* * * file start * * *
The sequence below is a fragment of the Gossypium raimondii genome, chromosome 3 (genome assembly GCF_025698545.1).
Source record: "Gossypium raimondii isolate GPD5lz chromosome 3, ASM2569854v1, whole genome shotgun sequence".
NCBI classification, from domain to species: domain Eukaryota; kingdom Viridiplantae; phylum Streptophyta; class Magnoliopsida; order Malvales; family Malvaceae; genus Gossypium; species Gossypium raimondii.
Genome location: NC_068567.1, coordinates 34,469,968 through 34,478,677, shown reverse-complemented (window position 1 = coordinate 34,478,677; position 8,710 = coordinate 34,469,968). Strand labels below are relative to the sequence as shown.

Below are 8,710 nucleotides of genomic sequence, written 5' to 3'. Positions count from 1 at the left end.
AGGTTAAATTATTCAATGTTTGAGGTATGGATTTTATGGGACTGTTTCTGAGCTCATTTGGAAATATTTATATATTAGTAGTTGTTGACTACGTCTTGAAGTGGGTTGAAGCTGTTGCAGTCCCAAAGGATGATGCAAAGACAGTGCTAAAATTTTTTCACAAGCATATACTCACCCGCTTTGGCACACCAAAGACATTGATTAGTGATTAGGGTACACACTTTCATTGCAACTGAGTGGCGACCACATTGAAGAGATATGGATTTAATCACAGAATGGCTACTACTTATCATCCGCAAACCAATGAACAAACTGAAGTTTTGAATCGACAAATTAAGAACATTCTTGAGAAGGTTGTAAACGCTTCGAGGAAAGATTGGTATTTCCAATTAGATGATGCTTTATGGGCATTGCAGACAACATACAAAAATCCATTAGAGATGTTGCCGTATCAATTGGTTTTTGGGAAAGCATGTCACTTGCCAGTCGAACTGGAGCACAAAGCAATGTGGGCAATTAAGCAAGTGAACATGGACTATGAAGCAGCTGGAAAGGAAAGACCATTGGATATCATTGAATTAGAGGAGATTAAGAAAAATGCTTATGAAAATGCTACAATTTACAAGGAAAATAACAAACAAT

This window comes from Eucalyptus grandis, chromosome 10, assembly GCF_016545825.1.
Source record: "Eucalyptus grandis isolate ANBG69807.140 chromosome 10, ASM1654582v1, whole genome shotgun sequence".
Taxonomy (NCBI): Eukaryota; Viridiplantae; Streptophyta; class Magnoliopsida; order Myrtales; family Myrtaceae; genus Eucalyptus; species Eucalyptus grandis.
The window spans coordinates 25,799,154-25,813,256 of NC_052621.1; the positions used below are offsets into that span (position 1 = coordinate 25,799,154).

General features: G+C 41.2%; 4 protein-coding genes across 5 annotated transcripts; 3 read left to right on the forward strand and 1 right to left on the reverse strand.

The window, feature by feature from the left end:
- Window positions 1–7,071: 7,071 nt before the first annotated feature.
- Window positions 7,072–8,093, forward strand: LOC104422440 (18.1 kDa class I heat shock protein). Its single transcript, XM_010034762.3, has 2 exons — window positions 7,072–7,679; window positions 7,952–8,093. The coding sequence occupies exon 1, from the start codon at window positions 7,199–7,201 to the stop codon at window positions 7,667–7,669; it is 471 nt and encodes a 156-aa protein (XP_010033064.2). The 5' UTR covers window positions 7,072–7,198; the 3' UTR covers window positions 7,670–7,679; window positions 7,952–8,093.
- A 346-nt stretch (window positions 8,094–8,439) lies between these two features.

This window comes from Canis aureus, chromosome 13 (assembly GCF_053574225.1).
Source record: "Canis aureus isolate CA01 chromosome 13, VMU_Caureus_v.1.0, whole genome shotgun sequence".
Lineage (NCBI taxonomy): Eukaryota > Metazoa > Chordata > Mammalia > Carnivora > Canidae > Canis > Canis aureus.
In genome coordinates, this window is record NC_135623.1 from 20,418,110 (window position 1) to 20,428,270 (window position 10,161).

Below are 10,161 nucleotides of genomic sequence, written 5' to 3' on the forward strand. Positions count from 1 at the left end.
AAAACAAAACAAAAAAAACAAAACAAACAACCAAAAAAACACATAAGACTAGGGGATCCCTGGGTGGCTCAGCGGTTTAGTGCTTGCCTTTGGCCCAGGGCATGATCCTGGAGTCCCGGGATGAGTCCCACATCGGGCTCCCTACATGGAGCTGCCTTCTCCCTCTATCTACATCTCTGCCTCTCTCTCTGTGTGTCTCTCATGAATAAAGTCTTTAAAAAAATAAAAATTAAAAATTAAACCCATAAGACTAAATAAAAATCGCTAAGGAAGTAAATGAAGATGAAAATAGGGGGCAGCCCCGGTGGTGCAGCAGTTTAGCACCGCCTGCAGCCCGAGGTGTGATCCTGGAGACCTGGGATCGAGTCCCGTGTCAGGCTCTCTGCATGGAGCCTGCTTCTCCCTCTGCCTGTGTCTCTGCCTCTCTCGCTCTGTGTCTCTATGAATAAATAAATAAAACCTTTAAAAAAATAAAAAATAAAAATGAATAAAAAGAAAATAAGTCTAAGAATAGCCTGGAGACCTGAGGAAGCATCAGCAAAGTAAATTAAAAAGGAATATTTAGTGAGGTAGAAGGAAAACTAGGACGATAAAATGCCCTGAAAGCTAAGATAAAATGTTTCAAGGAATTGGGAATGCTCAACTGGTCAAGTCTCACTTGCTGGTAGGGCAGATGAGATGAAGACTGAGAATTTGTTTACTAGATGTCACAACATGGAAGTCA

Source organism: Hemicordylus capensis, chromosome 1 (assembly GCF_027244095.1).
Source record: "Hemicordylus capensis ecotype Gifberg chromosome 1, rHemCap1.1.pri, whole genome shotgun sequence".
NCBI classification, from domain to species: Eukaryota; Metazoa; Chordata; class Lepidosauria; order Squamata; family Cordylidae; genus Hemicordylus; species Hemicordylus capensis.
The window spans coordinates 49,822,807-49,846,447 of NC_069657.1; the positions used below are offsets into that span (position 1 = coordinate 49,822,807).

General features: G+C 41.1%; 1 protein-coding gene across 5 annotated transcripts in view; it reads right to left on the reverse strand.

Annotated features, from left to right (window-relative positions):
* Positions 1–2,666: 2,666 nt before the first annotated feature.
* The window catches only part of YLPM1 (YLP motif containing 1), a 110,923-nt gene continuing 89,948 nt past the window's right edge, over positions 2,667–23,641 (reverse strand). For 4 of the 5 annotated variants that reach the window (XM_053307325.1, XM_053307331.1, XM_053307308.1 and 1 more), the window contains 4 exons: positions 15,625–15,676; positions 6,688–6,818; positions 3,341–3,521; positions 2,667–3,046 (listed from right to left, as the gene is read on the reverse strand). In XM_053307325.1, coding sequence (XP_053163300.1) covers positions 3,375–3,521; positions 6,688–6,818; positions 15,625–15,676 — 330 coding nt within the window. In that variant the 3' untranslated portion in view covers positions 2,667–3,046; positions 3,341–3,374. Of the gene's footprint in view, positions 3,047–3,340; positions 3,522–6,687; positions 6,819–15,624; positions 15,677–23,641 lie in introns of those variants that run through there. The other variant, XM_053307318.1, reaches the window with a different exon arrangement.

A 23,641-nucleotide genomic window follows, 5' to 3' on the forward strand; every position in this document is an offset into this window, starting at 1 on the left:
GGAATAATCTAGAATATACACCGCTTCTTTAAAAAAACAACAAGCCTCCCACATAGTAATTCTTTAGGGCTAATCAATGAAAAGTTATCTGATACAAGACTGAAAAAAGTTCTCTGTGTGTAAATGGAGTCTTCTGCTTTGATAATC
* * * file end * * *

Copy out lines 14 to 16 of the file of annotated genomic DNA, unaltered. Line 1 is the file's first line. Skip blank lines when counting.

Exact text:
- Window positions 7,072–8,093, forward strand: LOC104422440 (18.1 kDa class I heat shock protein). Its single transcript, XM_010034762.3, has 2 exons — window positions 7,072–7,679; window positions 7,952–8,093. The coding sequence occupies exon 1, from the start codon at window positions 7,199–7,201 to the stop codon at window positions 7,667–7,669; it is 471 nt and encodes a 156-aa protein (XP_010033064.2). The 5' UTR covers window positions 7,072–7,198; the 3' UTR covers window positions 7,670–7,679; window positions 7,952–8,093.
- A 346-nt stretch (window positions 8,094–8,439) lies between these two features.

This window comes from Canis aureus, chromosome 13 (assembly GCF_053574225.1).